Neural network simplified part 1 : the inner working

This article is the first in a series in which I will attempt to explain neural networks as simply as I can. Artificial Neural Networks are currently the most ubiquitous and most complex tools in the field of Artificial Intelligence. In many cases, they can have millions of neurons and be taught to solve tasks with superhuman accuracy. Examples include playing chess or helping doctors with diagnostics. In this article, I will explain with simple examples how Neural Network make decisions.

Why do we use Neural Network

A good way to understand a tool is to understand what it does. For neural networks, there are two main tasks : classification and regression. We will focus on classification.

Classification consists in deciding what is the type of something. For example given a bunch of mails, decide which is spam and which is not or given an image of an animal, decide if it is an image of a cat, a dog,or something else. Mathematically, this means drawing a boundary between two or more sets of points.

If each point represents a mail then its position is determined by some dimension we have measured such as the quality of writing both grammar and spelling and whether the sender is known. What to measure and how to measure is a difficult task in itself called feature engineering. Check out my article on word embedding for an example of common Neural Network input. 

A Neural Network

Let’s say we want to classify mails as either spam or not. What we want is a Neural Network that takes in some input representing the mail in some way (quality of writing ,authenticity, style, content, title, …). Then from this input decide if it is spam or not.

A neural network in its simplest form is a bunch of neurons arranged into layers and connected with each other. The input flows through the network from left to right and comes out the other end with an answer.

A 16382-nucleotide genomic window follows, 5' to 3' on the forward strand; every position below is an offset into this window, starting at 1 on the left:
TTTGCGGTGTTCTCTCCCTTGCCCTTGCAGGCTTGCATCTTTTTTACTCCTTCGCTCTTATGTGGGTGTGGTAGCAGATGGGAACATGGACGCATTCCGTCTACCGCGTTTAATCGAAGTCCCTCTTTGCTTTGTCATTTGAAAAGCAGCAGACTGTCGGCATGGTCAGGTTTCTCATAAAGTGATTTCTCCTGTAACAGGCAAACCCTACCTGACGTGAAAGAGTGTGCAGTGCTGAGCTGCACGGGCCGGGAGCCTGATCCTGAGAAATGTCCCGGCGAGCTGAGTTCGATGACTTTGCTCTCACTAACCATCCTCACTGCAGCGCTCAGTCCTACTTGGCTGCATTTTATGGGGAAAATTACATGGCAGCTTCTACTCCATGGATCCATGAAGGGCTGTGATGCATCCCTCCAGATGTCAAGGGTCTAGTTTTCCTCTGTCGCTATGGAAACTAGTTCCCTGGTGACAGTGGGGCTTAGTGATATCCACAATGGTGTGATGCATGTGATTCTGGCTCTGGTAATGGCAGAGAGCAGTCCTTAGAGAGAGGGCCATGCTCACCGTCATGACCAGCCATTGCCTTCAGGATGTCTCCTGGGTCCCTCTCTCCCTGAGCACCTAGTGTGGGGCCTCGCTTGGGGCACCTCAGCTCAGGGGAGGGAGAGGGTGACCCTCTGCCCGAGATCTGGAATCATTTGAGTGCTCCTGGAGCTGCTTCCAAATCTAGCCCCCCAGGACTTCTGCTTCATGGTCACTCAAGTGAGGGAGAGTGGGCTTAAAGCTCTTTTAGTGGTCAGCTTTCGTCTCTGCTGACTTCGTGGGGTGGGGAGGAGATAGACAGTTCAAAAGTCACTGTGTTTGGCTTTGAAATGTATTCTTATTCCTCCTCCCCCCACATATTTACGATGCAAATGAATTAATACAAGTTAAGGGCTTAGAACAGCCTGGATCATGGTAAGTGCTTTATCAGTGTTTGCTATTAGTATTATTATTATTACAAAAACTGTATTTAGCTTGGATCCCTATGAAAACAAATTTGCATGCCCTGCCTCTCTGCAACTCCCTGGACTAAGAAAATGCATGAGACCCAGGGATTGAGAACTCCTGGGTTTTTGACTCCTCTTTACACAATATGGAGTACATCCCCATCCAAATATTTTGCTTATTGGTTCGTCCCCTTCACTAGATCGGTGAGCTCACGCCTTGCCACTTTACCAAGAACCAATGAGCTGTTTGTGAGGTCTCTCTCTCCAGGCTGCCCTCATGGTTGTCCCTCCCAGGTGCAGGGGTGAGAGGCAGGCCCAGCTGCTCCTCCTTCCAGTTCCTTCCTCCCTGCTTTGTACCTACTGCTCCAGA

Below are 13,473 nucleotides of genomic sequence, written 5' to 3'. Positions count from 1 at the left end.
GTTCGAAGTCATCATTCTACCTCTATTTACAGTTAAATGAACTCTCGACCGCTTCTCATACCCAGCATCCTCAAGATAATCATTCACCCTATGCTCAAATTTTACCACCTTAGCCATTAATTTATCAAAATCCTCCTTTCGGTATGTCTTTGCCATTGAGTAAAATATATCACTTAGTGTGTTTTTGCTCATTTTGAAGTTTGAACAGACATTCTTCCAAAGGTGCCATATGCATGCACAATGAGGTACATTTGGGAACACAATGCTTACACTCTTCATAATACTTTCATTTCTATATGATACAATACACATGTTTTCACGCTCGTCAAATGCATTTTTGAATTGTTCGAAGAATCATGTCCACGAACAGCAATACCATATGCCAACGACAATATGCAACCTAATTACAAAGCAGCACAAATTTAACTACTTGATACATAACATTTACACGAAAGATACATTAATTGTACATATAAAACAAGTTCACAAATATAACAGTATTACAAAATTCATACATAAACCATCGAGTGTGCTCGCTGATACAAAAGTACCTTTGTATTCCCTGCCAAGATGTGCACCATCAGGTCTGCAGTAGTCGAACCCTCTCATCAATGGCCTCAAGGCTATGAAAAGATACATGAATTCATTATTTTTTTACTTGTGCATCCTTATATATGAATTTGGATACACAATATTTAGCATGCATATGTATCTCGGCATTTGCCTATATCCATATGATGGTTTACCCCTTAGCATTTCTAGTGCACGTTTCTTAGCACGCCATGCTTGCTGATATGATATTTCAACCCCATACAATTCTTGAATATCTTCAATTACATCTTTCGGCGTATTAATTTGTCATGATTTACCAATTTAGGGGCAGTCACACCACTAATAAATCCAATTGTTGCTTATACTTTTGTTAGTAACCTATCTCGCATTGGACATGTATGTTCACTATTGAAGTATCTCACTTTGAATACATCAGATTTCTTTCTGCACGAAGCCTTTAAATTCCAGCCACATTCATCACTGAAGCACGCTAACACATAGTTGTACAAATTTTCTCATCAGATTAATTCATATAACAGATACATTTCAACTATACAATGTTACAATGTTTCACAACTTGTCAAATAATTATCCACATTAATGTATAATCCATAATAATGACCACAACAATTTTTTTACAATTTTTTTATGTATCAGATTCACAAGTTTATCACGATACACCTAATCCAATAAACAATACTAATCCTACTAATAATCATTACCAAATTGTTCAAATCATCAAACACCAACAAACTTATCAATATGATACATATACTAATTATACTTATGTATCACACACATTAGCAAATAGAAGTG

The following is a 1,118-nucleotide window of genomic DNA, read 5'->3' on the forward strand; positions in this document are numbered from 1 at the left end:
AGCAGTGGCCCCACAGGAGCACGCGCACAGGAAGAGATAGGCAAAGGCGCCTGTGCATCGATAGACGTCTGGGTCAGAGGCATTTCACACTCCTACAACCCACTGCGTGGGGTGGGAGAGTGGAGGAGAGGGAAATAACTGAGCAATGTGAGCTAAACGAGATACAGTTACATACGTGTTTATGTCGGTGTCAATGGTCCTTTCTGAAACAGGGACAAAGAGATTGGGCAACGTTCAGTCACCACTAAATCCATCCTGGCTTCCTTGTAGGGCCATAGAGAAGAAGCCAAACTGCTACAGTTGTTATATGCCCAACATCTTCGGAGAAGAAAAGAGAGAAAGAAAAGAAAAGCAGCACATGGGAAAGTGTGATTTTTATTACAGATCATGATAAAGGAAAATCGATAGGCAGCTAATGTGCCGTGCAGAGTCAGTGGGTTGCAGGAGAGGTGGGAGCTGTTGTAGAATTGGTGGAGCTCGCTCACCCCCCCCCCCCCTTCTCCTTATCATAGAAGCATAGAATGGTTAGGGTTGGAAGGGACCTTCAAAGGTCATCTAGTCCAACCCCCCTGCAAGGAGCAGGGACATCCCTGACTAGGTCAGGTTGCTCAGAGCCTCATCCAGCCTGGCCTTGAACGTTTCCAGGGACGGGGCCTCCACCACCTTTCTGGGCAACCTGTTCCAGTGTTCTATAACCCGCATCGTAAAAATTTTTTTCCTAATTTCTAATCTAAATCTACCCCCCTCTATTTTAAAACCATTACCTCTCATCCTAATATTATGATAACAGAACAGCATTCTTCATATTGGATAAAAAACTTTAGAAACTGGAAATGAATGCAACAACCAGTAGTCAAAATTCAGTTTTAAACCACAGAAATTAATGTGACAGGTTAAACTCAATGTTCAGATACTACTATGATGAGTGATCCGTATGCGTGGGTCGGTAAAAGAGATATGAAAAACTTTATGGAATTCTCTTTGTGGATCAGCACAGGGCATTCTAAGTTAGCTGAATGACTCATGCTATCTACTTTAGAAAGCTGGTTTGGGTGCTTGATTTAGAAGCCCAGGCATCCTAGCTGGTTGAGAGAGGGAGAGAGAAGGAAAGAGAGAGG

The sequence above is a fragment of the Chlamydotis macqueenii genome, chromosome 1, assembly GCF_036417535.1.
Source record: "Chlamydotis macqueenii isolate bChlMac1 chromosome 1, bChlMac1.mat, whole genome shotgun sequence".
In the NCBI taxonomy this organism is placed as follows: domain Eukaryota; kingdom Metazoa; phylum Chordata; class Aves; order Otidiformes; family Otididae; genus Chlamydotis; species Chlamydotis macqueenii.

Each neuron (except in the input layer) takes the values outputted by the neurons from the previous layer and multiplies each by so called weights which represent the strength of the links between neurons. After that, we sum these values, and the results is passed to an activation function which gives the final output of the neuron. Activation functions are not too important here, I will explain them in another article. This final value will itself either be used by the next layer or will be part of  the final output of the network. 

Neurons are organised into layers. The input layer only acts as storage for the input values, the hidden layers transform the input and the output layer makes the final decision. Each layer except the first takes as input the results of the neurones from previous layer and output the result of each of its neurons. Therefore, the information flows through the network from left to right and is transformed into an answer.

The inner working

What is really happening in a network? Let’s take a simple 2x2x1 network and a set of points representing mails. We have two inputs (X,Y), two hidden neurons (N1,N2) and one output neuron (O).

The input (X,Y) forms a 2D space. X and Y can be anything we want that is measurable (quality of writing ,authenticity, style, …). Looking at the image on the right, the input space is in the top left. Let’s define the red circles as good mails while the green stars as spams. 

We can imagine each point of the input space (X,Y) passing through the hidden layer and producing a new space (N1,N2), also called latent space. This new space is produced as each of the two hidden neurons draws a line in the input space

The red circles in the input space are separated from the green stars by these two lines. Both lines have an arrow that points away from the red circles. This means that for either N1 or N2 the green stars have a higher value that the red circles.

We can see how the points A and B moved with this transformation. The red circles are moved to the bottom left since they have low value for both neurons while green stars are moved to the right or the top since they result in a high value for one neuron.

The last output neuron transforms this latent space into a 1D space since the output layer has only one neuron. Similarly, this means we draw a line in the latent space separating once again the red circles(good mail) and green stars (spam mail).

At the end we have a score of how much the network think the input represents a spam mail. Indeed, green stars have a higher score than red circles. Note that this is fictitious example and in reality the data is much more complex and so is the neural network.


In this article I explained how Neural Networks make decisions. But Neural Networks need to be trained in order to learn to make good decisions. In the next article of this series, I will explain how networks are trained. 

Judicael Poumay (Ph.D.)